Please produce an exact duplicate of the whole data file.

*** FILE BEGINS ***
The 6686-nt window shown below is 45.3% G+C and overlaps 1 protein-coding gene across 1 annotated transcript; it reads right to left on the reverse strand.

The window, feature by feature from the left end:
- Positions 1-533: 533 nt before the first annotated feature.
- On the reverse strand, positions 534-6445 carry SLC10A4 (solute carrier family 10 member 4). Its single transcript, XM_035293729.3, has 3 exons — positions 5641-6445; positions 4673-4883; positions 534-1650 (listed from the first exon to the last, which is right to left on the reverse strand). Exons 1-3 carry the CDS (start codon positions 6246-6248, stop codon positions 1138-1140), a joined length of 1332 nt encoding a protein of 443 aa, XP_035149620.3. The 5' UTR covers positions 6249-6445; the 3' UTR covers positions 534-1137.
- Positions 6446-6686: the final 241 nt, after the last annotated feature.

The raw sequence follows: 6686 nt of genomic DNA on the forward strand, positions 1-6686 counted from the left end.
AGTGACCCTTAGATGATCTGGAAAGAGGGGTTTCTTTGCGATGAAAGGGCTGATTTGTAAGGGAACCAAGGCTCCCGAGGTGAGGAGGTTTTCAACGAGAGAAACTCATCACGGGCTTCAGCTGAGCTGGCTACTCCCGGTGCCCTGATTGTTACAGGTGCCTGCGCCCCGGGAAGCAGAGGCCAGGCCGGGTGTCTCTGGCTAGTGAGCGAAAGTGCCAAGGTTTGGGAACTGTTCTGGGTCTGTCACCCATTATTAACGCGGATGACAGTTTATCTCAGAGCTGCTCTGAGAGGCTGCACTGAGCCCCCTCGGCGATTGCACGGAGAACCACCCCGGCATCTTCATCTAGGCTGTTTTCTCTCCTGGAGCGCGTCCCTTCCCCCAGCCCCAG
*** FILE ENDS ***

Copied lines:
The 6686-nt window shown below is 45.3% G+C and overlaps 1 protein-coding gene across 1 annotated transcript; it reads right to left on the reverse strand.

The window, feature by feature from the left end:
- Positions 1-533: 533 nt before the first annotated feature.
- On the reverse strand, positions 534-6445 carry SLC10A4 (solute carrier family 10 member 4). Its single transcript, XM_035293729.3, has 3 exons — positions 5641-6445; positions 4673-4883; positions 534-1650 (listed from the first exon to the last, which is right to left on the reverse strand). Exons 1-3 carry the CDS (start codon positions 6246-6248, stop codon positions 1138-1140), a joined length of 1332 nt encoding a protein of 443 aa, XP_035149620.3. The 5' UTR covers positions 6249-6445; the 3' UTR covers positions 534-1137.
- Positions 6446-6686: the final 241 nt, after the last annotated feature.

The raw sequence follows: 6686 nt of genomic DNA on the forward strand, positions 1-6686 counted from the left end.
AGTGACCCTTAGATGATCTGGAAAGAGGGGTTTCTTTGCGATGAAAGGGCTGATTTGTAAGGGAACCAAGGCTCCCGAGGTGAGGAGGTTTTCAACGAGAGAAACTCATCACGGGCTTCAGCTGAGCTGGCTACTCCCGGTGCCCTGATTGTTACAGGTGCCTGCGCCCCGGGAAGCAGAGGCCAGGCCGGGTGTCTCTGGCTAGTGAGCGAAAGTGCCAAGGTTTGGGAACTGTTCTGGGTCTGTCACCCATTATTAACGCGGATGACAGTTTATCTCAGAGCTGCTCTGAGAGGCTGCACTGAGCCCCCTCGGCGATTGCACGGAGAACCACCCCGGCATCTTCATCTAGGCTGTTTTCTCTCCTGGAGCGCGTCCCTTCCCCCAGCCCCAG